07.13.12 Can you have a healthy baby without prenatal care?
We’ve been getting some interesting emails and Facebook comments lately with a similar theme. Take this one, for example:
hi! im 7months pregnant. its my first pregnancy, im worried i havnt been visitn d doctor of the clinic. what can i do 2make my baby a healthy baby? and what are the consequences of not seeing the doctor? please i need help.
Or this one:
I'm still on da run en having ground since i was preggy! wat's da matter of taking care of a baby coz i really don't have a good check-up.
I’m thinking from the text-speak and dialect these women aren’t Americans and they’re facing issues most mothers don’t have to deal with, but over the years I’ve heard from countless women who aren’t getting prenatal care. Their wide reasons include:
- They can’t afford it,
- They don’t have transportation,
- There’s no clinic nearby,
- They’re afraid of doctors,
- It’s against their religion,
- They’re on drugs,
- They’re prostitutes,
- Their husbands won’t let them,
- Their doctor was mean to them,
- Their other children were taken away from them,
- They don’t have insurance and no doctor will see them,
- They want a natural birth and their doctor isn’t into that,
- They are traveling, relocating, hiding out…
The list goes on and on, but every woman who isn’t getting prenatal care is, on some level, feeling frightened and worried; even those who intentionally avoid medical care. They all have one big wish in common – to have a healthy baby.
If they’re writing us they know they should be getting prenatal care. They know some women and babies have health problems during pregnancy and they want to make sure they’re not among those. It’s easy to judge and shake a finger, but try not to. Prenatal care is easy if you have enough money, access to social services, insurance, transportation and all the other factors that get a woman into a healthcare practice. It’s not easy if you’re young, broke, uninsured, an immigrant, live in a rural area or have a troubled past and a few seriously bad habits.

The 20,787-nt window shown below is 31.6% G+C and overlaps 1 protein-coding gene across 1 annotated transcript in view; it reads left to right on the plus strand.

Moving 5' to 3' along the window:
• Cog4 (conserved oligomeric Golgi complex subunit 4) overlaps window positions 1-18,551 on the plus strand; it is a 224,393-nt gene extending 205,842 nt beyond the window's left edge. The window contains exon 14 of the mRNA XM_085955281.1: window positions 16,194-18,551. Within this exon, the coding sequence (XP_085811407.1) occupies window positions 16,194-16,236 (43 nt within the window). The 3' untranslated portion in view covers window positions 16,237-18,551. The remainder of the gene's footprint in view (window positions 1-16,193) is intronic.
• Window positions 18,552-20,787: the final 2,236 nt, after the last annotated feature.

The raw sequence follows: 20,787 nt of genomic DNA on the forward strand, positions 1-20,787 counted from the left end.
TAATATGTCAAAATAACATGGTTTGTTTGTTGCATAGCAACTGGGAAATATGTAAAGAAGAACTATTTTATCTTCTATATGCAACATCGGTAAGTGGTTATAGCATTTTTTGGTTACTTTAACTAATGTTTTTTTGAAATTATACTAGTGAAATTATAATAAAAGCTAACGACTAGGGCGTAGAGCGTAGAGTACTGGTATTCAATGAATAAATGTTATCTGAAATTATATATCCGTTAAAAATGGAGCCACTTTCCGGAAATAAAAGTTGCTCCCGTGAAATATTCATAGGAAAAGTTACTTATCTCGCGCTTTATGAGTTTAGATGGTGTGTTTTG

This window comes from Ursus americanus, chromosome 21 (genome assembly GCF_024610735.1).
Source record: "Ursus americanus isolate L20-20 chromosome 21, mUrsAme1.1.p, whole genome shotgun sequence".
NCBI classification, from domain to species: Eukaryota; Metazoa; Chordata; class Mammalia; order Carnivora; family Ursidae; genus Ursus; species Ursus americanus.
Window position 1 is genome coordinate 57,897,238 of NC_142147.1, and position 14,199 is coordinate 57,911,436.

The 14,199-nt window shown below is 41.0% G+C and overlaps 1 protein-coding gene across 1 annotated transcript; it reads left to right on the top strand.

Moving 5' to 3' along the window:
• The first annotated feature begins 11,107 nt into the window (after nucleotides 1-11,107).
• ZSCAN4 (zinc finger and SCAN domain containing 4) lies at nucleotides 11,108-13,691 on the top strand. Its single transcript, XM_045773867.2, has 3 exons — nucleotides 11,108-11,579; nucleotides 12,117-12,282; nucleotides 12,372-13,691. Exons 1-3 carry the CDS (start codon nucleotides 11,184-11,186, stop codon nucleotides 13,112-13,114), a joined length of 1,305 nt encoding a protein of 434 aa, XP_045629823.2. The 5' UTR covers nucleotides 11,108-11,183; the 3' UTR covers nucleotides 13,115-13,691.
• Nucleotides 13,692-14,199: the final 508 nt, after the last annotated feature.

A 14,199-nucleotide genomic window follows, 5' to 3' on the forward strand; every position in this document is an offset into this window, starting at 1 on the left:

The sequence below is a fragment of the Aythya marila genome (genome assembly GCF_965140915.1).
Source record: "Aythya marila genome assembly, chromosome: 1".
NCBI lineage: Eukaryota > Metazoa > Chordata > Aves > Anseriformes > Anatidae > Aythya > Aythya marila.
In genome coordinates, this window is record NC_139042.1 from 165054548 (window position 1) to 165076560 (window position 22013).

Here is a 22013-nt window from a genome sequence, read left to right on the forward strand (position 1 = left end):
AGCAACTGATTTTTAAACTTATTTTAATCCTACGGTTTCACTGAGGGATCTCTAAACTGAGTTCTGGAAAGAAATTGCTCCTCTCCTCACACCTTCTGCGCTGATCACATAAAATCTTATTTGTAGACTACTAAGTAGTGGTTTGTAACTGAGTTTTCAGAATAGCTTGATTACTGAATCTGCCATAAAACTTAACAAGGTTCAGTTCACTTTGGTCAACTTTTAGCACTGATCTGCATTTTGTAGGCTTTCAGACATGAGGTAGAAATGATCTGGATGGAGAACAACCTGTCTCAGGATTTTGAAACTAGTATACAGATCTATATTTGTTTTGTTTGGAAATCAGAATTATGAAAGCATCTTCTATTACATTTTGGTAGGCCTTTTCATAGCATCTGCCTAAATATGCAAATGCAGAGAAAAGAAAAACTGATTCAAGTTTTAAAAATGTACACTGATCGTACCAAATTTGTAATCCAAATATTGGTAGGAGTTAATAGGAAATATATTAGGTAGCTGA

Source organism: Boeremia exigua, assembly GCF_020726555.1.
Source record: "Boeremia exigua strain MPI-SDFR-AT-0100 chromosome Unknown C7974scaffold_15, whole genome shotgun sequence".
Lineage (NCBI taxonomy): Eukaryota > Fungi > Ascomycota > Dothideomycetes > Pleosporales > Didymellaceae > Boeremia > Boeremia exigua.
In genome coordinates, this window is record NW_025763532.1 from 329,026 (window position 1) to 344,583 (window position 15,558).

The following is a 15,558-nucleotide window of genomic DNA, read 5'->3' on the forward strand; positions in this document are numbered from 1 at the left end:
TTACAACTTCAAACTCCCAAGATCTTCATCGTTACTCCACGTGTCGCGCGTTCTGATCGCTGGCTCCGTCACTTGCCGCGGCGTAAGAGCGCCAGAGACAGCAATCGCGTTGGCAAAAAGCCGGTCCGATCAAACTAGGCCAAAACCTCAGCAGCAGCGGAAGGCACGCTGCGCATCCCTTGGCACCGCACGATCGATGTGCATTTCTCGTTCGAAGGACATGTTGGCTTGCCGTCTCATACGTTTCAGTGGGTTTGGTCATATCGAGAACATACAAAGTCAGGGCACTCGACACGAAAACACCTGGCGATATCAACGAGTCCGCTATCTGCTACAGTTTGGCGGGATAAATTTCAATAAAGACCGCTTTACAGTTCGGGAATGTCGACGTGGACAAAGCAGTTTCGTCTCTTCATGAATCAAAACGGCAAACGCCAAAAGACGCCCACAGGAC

Plenty of patients blow through the emergency room doors and blast out a baby without having had a lick of prenatal care. Very often, they’ve been using drugs (don’t judge – they know they should’ve quit, but they didn’t. Walk a mile with them. It’s heartbreaking) or they have an open file with the Department of Children’s Services. They know their only chance to take that baby home is to fly under the radar and hope they can get out of the hospital quickly. That never pans out for them exactly as planned, but bottom line: they’re mothers who love their babies.
So, how can women have a healthy baby if they don’t get prenatal care? Of course, my first piece of advice is: GET PRENATAL CARE. Contact your county health department and ask where you can go. Prenatal care is available, even for uninsured women and it’s a extremely important.
It won’t be the doctor or midwife who guarantees the health of mother or baby though. Their job is to support healthy practices, determine when there are health problems, treat those problems when possible, minimize risks and provide guidance, education and structure so patients can be as healthy as possible.
But health is not a product or a service available for purchase. Health is something a person already has or doesn’t have. They can’t buy it, borrow it or rent it. It’s something each person creates and supports in her own body. Obviously, no two bodies are alike and not all are healthy. Not everyone has the same tools, products, caregivers and services to support it. You have to start where you are and do the best you can, especially if you’re pregnant, because as a mother, you will heavily influence your baby’s health.